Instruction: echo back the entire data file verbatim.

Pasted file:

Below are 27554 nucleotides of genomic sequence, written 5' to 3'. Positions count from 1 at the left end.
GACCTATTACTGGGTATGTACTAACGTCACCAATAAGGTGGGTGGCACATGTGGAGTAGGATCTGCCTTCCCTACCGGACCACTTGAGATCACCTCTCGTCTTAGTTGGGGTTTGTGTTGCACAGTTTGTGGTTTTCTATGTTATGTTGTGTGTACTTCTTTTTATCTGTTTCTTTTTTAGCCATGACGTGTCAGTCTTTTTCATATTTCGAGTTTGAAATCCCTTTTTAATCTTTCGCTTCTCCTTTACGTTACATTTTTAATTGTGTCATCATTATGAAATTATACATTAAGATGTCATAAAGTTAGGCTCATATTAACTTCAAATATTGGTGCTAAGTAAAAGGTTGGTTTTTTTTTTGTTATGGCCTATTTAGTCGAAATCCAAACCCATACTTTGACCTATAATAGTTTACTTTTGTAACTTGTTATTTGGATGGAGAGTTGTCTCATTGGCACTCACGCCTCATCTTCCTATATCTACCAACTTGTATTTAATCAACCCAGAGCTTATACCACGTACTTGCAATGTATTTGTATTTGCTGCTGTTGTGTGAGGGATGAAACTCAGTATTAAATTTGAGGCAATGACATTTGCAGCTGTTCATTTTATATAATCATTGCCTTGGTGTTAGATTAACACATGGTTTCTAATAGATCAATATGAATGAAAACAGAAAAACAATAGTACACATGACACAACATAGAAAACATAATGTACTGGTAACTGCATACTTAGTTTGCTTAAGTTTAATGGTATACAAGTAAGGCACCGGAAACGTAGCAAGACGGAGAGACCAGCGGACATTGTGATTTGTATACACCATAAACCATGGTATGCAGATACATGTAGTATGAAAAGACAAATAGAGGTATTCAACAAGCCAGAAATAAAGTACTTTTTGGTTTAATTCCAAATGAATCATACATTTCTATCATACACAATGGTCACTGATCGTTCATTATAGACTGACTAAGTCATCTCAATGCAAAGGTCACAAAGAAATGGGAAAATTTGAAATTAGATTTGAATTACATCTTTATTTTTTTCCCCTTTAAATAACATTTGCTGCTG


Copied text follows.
Below are 27554 nucleotides of genomic sequence, written 5' to 3'. Positions count from 1 at the left end.
GACCTATTACTGGGTATGTACTAACGTCACCAATAAGGTGGGTGGCACATGTGGAGTAGGATCTGCCTTCCCTACCGGACCACTTGAGATCACCTCTCGTCTTAGTTGGGGTTTGTGTTGCACAGTTTGTGGTTTTCTATGTTATGTTGTGTGTACTTCTTTTTATCTGTTTCTTTTTTAGCCATGACGTGTCAGTCTTTTTCATATTTCGAGTTTGAAATCCCTTTTTAATCTTTCGCTTCTCCTTTACGTTACATTTTTAATTGTGTCATCATTATGAAATTATACATTAAGATGTCATAAAGTTAGGCTCATATTAACTTCAAATATTGGTGCTAAGTAAAAGGTTGGTTTTTTTTTTGTTATGGCCTATTTAGTCGAAATCCAAACCCATACTTTGACCTATAATAGTTTACTTTTGTAACTTGTTATTTGGATGGAGAGTTGTCTCATTGGCACTCACGCCTCATCTTCCTATATCTACCAACTTGTATTTAATCAACCCAGAGCTTATACCACGTACTTGCAATGTATTTGTATTTGCTGCTGTTGTGTGAGGGATGAAACTCAGTATTAAATTTGAGGCAATGACATTTGCAGCTGTTCATTTTATATAATCATTGCCTTGGTGTTAGATTAACACATGGTTTCTAATAGATCAATATGAATGAAAACAGAAAAACAATAGTACACATGACACAACATAGAAAACATAATGTACTGGTAACTGCATACTTAGTTTGCTTAAGTTTAATGGTATACAAGTAAGGCACCGGAAACGTAGCAAGACGGAGAGACCAGCGGACATTGTGATTTGTATACACCATAAACCATGGTATGCAGATACATGTAGTATGAAAAGACAAATAGAGGTATTCAACAAGCCAGAAATAAAGTACTTTTTGGTTTAATTCCAAATGAATCATACATTTCTATCATACACAATGGTCACTGATCGTTCATTATAGACTGACTAAGTCATCTCAATGCAAAGGTCACAAAGAAATGGGAAAATTTGAAATTAGATTTGAATTACATCTTTATTTTTTTCCCCTTTAAATAACATTTGCTGCTG